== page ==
Unfortunately though I later found that some of that particular 'myth' was true and some homosexual men did and still do use public toilets for sexual liaisons. Positive influences can only come from the minorties themselves. It's quite clear to any reasonable thinking person that having sex in a PUBLIC toilet is wrong. If it was OK then they'd be called 'public places to have sex' and it would be legal to do it and children would be protected from it. There are a lot of laws I don't like or agree with, but if I want to be perceived as being a good citizen then I have to follow them. So do minority groups. If you are in a minority, you have to try harder to be accepted. I don't think there is anything wrong with that. It's down to the minorities to create positive perceptions.

Quote: Cinnamon @ December 1, 2007, 9:31 AM


I'm not sure if that's true. I think that you could call anyone stupid or irritating, but what you couldn't say is, "You're stupid and irritating because you're one of those bleedin' INSERT MINORITY HEREs." Going back to comedy for a moment, you could make any character of any race, sexuality or gender a villain, but you couldn't allow it to represent the stereotyped characteristics of a minority.

Well, fair enough but I'm talking about perceptions. Because of misplaced political correctness, if I call a black man stupid he could maliciously call me a racist and it could be taken seriouly. I may be in trouble and labelled a racist. Of course, "if the truth will out" as they say, I am possibly guilty of being abusive by calling him stupid, depending if he could have reasonably have been called stupid in the specific circumstances.

You may think this is a silly scenario but I am quoting it from personal experienece in the workplace and I can tell you, it is not funny to be called a 'racist' when you are not one and much worse than being called 'stupid' in terms of consequences. I didn't call the black man stupid btw. He was irritating someone and they called him stupid and he played the race card. It fizzled out in the end but it was blown up out of all proportion for quite a while directly due to the misplaced (but well-meaning) political correctness of individuals.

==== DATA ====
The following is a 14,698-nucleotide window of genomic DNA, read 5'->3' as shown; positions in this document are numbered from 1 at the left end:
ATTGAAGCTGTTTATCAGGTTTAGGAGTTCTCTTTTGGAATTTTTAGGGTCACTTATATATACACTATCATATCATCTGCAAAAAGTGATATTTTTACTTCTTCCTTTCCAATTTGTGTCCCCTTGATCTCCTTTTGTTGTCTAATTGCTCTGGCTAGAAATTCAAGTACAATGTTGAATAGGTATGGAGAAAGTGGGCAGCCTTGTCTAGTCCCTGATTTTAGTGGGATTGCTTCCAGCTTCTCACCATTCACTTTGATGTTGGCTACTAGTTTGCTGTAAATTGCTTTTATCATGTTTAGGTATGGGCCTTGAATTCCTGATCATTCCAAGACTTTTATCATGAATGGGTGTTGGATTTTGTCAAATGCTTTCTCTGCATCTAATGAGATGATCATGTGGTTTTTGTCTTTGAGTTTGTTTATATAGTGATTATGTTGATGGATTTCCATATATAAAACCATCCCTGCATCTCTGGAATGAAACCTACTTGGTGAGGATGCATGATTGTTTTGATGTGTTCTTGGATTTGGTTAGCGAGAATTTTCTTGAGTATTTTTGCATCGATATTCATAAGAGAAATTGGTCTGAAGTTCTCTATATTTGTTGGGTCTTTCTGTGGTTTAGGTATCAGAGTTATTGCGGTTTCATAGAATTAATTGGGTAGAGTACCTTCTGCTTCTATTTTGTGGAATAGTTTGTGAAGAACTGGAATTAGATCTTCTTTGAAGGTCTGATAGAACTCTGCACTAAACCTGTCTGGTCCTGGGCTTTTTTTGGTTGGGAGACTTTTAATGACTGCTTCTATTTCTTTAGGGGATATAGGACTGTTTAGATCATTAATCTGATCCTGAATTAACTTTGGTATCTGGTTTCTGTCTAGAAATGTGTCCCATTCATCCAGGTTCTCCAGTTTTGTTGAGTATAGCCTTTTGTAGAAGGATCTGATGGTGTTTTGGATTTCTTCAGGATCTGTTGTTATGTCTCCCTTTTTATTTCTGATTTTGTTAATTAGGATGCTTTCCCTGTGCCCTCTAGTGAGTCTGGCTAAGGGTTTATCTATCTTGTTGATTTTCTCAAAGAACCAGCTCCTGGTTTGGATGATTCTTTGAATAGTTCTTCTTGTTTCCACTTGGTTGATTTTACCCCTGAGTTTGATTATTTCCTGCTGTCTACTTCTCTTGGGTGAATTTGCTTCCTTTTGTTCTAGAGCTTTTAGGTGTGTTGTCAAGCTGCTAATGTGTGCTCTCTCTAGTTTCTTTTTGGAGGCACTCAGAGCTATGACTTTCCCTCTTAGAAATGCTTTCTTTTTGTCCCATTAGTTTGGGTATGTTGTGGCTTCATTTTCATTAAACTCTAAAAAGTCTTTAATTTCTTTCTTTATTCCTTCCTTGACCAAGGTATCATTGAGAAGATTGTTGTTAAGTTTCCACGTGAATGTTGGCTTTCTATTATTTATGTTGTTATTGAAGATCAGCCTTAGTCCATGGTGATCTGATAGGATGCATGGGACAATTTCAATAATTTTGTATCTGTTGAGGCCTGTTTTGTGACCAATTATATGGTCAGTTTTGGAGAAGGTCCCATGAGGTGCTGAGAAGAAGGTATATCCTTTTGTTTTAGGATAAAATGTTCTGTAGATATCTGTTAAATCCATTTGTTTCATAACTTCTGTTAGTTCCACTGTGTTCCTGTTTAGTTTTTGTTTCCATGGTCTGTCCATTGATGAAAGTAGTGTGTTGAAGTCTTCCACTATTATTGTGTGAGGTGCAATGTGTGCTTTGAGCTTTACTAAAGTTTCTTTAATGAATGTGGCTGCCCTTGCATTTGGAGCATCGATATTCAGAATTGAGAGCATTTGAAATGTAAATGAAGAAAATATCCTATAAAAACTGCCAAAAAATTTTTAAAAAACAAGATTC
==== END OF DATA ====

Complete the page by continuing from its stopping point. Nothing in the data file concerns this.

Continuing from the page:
Unfortunately, common sense does not always prevail and I think you are overestimating the current value of political correctness in our society. The balance needs to swing back, it's swung too far in favour of protecting so-called minority groups IMHO. Let's leave the '70's '80's and '90's behind and come up to date.

Comedy-wise, whatever is legal to say is fine by me. Let the courts decide! Everything else is just personal and therefore subjective opinion! :)

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Cinnamon

  • Saturday 1st December 2007, 9:56pm [Edited]
  • England
  • 816 posts
Quote: Frankie Rage @ December 1, 2007, 1:00 PM

Unfortunately though I later found that some of that particular 'myth' was true and some homosexual men did and still do use public toilets for sexual liaisons. Positive influences can only come from the minorties themselves. It's quite clear to any reasonable thinking person that having sex in a PUBLIC toilet is wrong. If it was OK then they'd be called 'public places to have sex' and it would be legal to do it and children would be protected from it. There are a lot of laws I don't like or agree with, but if I want to be perceived as being a good citizen then I have to follow them. So do minority groups. If you are in a minority, you have to try harder to be accepted. I don't think there is anything wrong with that. It's down to the minorities to create positive perceptions.

I'm sorry, I should have made it clearer. What I mean is that it was a myth that gay men 'revealed thamselves to children'. Many did have sexual liasons in public toilets, that is indeed true, but it was due to a fear of intolerance - and initially prosecution - from family and society that led them to those rather murky liasons. I'd say that a minority of people still practice that today and personally I agree with you, I wouldn't encourage anybody to have sex in public.
I disagree that minorities have to work to dispel stereotypes, as stereotypes are often not based on reason. If people thought that gays were 'deviant' and foreigners were 'funny' then there is little that they can do to contradict this. An ingrained opinion is hard to change, and it's especially difficult if it's aided by public figures.